Hide This

FREEHER HealthToolkit

HER Health Toolkit

Sign up for EmpowHER updates and you'll receive our
FREE HER Health Toolkit

Mental Health

Get Email Updates

Mental Health Guide

Alison Beaver

Have a question? We're here to help. Ask the Community.

ASK

Health Newsletter

Receive the latest and greatest in women's health and wellness from EmpowHER - for free!

New Mental Disorders Added to DSM-5 for Next Year

By Rheyanne Weaver HERWriter
 
Rate This
New Mental Disorders Added to DSM-5 for Next Year 3 5 26
mental disorders being added to next year's DSM-5
Ivelin Radkov/PhotoSpin

“The research carried out through the years was judged to strongly justify this change, and the hope is that women with this condition can more easily receive treatment and, potentially, insurance coverage for that treatment,” Oldham said.

Binge-eating disorder was also moved from the appendix to Section 2, and it is thought to affect both men and women about equally.

One of the more controversial new diagnoses is disruptive mood dysregulation disorder (DMDD). Oldham said that there has been an increase in children diagnosed with bipolar disorder, which is generally treated with medication. However this new disorder appears to potentially be a better diagnosis for children instead of bipolar disorder.

Shryer believes the new DMDD could lead to pathologizing of normal behavior, including temper tantrums caused by poor parenting.

Another change in the DSM is the removal of the bereavement exclusion in the diagnosis of major depressive disorder (MDD). He said this revision will allow people to get help if a major depressive episode is triggered by the loss of a loved one.

“This in no way means that people experiencing normal bereavement would be inappropriately diagnosed, since they would not meet the criteria for a depressive illness,” Oldham said.

He added that he doesn’t believe the changes in the DSM will affect health insurance coverage greatly, but it’s hard to predict what will happen. He said some coded diagnoses will change and new ones will be added, but the new DSM has fewer overall diagnoses than the previous edition.

Rachel Thomasian, a licensed marriage and family therapist, said she has noticed many of her clients suffer from skin-picking issues, and that new diagnosis could allow for better treatment and coverage.

“I believe because it is not a current diagnosis, it often gets pushed aside and the more prominent (existing) diagnosis is focused on,” Thomasian said. “I think there is also a lot of shaming because these individuals have never heard of this being a problem, so it takes them a while to come forward with it.”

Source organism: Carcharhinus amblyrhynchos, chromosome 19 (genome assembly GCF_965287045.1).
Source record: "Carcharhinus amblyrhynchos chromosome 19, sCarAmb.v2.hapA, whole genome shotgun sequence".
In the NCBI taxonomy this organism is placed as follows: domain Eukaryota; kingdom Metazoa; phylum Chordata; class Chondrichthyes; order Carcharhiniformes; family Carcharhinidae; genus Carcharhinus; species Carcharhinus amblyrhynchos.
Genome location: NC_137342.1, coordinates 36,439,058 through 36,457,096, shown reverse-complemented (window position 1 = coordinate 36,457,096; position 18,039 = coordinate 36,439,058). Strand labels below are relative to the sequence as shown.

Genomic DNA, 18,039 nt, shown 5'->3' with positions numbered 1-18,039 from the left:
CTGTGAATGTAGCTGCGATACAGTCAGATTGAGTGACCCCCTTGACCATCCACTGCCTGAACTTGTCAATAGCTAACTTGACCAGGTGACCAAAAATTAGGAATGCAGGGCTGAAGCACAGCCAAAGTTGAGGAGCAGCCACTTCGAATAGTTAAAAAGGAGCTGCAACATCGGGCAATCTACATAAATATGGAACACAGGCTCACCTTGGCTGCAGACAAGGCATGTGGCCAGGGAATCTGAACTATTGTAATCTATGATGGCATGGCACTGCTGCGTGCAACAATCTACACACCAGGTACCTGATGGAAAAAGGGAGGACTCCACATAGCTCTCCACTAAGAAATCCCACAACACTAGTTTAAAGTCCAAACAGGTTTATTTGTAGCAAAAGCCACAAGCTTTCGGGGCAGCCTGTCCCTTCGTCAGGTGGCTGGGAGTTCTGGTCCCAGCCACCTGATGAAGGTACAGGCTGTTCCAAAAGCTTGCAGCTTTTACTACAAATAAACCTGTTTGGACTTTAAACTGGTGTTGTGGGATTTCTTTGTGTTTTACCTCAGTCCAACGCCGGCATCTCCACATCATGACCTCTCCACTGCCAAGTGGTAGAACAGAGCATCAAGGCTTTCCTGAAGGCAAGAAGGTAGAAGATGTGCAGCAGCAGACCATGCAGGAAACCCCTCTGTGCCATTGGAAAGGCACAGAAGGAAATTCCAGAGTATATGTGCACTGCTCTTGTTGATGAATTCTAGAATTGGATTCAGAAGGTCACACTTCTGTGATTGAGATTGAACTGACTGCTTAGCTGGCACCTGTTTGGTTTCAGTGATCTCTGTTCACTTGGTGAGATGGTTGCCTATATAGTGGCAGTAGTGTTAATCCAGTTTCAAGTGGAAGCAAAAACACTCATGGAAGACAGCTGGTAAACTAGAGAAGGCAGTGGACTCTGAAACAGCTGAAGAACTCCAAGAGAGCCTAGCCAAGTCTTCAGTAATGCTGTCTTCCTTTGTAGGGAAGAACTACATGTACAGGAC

Sources:
American Psychiatric Association.

Add a Comment1 Comments

EmpowHER Guest
Anonymous

This is the first article I have read about the DSM changes that address them in a civilized manner. I applaud you for not falling into the trap many journalists have falling into just to get a click on their page. Not only did this article present facts instead of made-up 'facts' to support the writer's opinion, it addresses the real importance of what the goal mental health professionals have:

“For very competent clinicians, the changes really mean nothing as this is more for insurance companies than the folks in the trenches doing the work,” Shryer said. “We shouldn't be treating labels but concerns and symptoms in the patients we see.”

Many articles have come out scrutinizing the new DSM and those articles are the ones written by people who do not understand the severity of the new illnesses interjected. As a sufferer of the skin picking disorder, it has been a victory to finally have a severe problem addressed in the diagnostic manual because it opens up funding for research to learn about more effective treatment methods. It also raises the awareness and allows sufferers to admit this without as much shame to their therapists.

Again, bravo and I will share this link tomorrow on my Facebook Fan page to give hope to sufferers that there are articles that do not mock the inclusion of these very real disorders.

Sincerely,
Angela Hartlin
www.skinpickingsupport.com

December 6, 2012 - 10:39pm
Image CAPTCHA
Enter the characters shown in the image.
By submitting this form, you agree to EmpowHER's terms of service and privacy policy

We value and respect our HERWriters' experiences, but everyone is different. Many of our writers are speaking from personal experience, and what's worked for them may not work for you. Their articles are not a substitute for medical advice, although we hope you can gain knowledge from their insight.

Improved

1878 Health

Changed

772 Lives

Saved

639 Lives
9 lives impacted in the last 24 hrs Learn More

Take Our Featured Health Poll

Have you experienced postpartum depression?:
View Results